After this stunning discovery, Cassini was ordered to skim low over the surface of Enceladus and plunge straight through these diffuse water jets to analyse their composition. The fountains were found to contain sodium and grains of silica-rich sand – Enceladus’ sea is salty, and this is important because it means the water must be in contact with the rocky core of the moon to dissolve out minerals.

Graphic of Cassini plunging through plumes of water jets erupting from Enceladus © NASA
Graphic of Cassini plunging through plumes of water jets erupting from Enceladus © NASA

Cassini also detected simple organic compounds like formaldehyde and acetylene, as well as some larger molecules. These aren’t signs of life, but are just the sort of precursor chemistry that is thought to be important in the development of biology.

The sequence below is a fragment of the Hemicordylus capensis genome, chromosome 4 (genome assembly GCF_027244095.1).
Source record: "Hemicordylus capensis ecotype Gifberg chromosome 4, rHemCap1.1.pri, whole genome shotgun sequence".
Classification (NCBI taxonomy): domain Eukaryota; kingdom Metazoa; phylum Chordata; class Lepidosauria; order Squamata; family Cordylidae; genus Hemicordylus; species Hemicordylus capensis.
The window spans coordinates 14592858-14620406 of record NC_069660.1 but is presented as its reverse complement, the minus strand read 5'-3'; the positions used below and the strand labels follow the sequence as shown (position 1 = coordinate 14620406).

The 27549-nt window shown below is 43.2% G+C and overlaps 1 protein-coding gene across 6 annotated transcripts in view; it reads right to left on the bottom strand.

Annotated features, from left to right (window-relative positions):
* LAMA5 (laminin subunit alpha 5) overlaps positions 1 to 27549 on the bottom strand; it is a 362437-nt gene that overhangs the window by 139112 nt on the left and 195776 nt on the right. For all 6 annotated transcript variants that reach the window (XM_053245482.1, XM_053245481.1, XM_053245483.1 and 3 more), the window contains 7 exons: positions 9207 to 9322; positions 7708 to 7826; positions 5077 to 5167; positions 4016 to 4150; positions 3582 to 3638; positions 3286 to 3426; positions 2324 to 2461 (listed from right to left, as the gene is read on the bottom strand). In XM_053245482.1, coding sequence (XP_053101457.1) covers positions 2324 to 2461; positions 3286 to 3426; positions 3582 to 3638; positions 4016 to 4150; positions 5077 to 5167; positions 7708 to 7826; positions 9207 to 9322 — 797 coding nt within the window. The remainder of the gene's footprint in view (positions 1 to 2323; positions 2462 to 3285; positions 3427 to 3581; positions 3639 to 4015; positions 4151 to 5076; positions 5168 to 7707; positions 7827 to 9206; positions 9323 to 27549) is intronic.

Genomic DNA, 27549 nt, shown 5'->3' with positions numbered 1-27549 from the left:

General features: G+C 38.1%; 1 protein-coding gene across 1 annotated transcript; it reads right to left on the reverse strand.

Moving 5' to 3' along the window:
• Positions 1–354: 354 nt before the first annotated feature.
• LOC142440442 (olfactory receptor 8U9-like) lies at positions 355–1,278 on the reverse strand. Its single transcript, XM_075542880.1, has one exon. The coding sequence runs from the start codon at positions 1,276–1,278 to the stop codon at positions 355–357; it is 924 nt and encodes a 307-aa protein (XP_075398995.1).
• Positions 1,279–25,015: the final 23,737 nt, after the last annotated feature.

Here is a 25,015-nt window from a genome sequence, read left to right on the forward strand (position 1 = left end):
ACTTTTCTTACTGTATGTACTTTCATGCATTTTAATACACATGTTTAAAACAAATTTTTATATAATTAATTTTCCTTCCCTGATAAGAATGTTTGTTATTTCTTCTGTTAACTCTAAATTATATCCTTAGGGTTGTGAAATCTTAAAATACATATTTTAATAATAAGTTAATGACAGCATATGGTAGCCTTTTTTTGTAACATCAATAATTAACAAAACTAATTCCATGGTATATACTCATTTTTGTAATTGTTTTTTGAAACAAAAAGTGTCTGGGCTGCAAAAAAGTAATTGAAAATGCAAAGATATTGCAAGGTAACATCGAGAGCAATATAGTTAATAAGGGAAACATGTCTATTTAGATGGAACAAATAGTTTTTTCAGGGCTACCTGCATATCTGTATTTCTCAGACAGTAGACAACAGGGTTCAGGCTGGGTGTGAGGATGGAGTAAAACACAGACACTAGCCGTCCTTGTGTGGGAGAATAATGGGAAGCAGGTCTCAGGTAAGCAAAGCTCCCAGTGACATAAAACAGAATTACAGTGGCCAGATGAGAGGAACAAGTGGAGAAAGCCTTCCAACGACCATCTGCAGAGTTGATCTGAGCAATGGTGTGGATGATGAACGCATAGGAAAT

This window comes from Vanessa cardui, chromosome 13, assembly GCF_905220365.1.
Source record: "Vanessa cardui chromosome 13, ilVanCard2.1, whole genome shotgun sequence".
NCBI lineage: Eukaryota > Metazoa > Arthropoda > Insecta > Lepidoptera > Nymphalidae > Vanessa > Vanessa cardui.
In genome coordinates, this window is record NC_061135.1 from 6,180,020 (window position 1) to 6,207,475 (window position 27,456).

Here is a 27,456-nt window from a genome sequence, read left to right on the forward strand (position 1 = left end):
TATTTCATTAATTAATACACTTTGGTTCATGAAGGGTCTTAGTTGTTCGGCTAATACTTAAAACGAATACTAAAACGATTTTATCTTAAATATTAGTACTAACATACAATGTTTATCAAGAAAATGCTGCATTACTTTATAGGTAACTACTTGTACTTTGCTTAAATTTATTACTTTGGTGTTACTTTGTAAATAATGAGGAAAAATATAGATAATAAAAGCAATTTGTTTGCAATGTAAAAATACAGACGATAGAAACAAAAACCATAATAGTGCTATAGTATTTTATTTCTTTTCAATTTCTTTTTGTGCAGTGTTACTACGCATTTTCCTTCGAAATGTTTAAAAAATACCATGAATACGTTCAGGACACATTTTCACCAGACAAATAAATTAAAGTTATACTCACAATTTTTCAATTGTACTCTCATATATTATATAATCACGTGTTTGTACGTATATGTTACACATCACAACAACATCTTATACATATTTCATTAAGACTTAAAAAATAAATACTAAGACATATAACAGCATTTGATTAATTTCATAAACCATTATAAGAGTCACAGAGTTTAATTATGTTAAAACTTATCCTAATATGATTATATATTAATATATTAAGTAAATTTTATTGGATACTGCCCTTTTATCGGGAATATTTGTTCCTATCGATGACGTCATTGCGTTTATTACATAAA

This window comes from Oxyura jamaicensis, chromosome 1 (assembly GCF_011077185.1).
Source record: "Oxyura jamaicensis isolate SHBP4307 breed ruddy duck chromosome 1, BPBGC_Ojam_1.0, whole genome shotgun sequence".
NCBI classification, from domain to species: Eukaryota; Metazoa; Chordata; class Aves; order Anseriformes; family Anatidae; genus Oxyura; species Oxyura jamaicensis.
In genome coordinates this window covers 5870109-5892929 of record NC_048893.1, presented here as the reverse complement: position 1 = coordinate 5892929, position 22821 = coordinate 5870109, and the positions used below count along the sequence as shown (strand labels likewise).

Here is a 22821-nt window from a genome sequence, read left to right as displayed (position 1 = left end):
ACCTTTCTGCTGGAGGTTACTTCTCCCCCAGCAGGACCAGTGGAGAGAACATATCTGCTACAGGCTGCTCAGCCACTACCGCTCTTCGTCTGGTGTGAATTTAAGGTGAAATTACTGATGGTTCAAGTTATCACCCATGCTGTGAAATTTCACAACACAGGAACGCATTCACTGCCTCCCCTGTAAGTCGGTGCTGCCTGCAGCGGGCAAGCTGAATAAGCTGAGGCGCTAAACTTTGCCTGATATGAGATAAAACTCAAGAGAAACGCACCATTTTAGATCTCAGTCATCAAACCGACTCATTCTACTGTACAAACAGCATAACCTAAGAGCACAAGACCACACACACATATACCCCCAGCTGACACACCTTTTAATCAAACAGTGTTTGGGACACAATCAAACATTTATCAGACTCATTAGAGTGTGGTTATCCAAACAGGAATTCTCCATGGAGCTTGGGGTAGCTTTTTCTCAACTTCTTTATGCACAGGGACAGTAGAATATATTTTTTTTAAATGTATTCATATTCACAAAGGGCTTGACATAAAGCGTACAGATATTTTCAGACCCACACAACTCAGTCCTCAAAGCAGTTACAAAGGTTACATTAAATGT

Then, in April 2017 – shortly before the mission ended in a dramatic plunge into the crushing atmosphere of Saturn – the Cassini team announced the discovery of possible hydrothermal activity on Enceladus’s seafloor.

Hydrothermal vents form oases for microbial life in the dark depths of Earth’s oceans, and the hydrogen gas detected in the plumes of Enceladus is an available food source for life. On Earth, certain microbes derive the energy they need by combining hydrogen with carbon dioxide, producing methane in the process.

So Enceladus seems to tick all the necessary boxes for providing a habitable environment suitable for life: liquid water, organic compounds and energy sources.

Several robotic missions for taking a closer look have been proposed in recent years. Enceladus Life Finder (ELF) and Enceladus Life Signatures and Habitability (ELSAH) missions were both proposed to the most recent round of NASA’s New Frontiers Program but lost out to Dragonfly.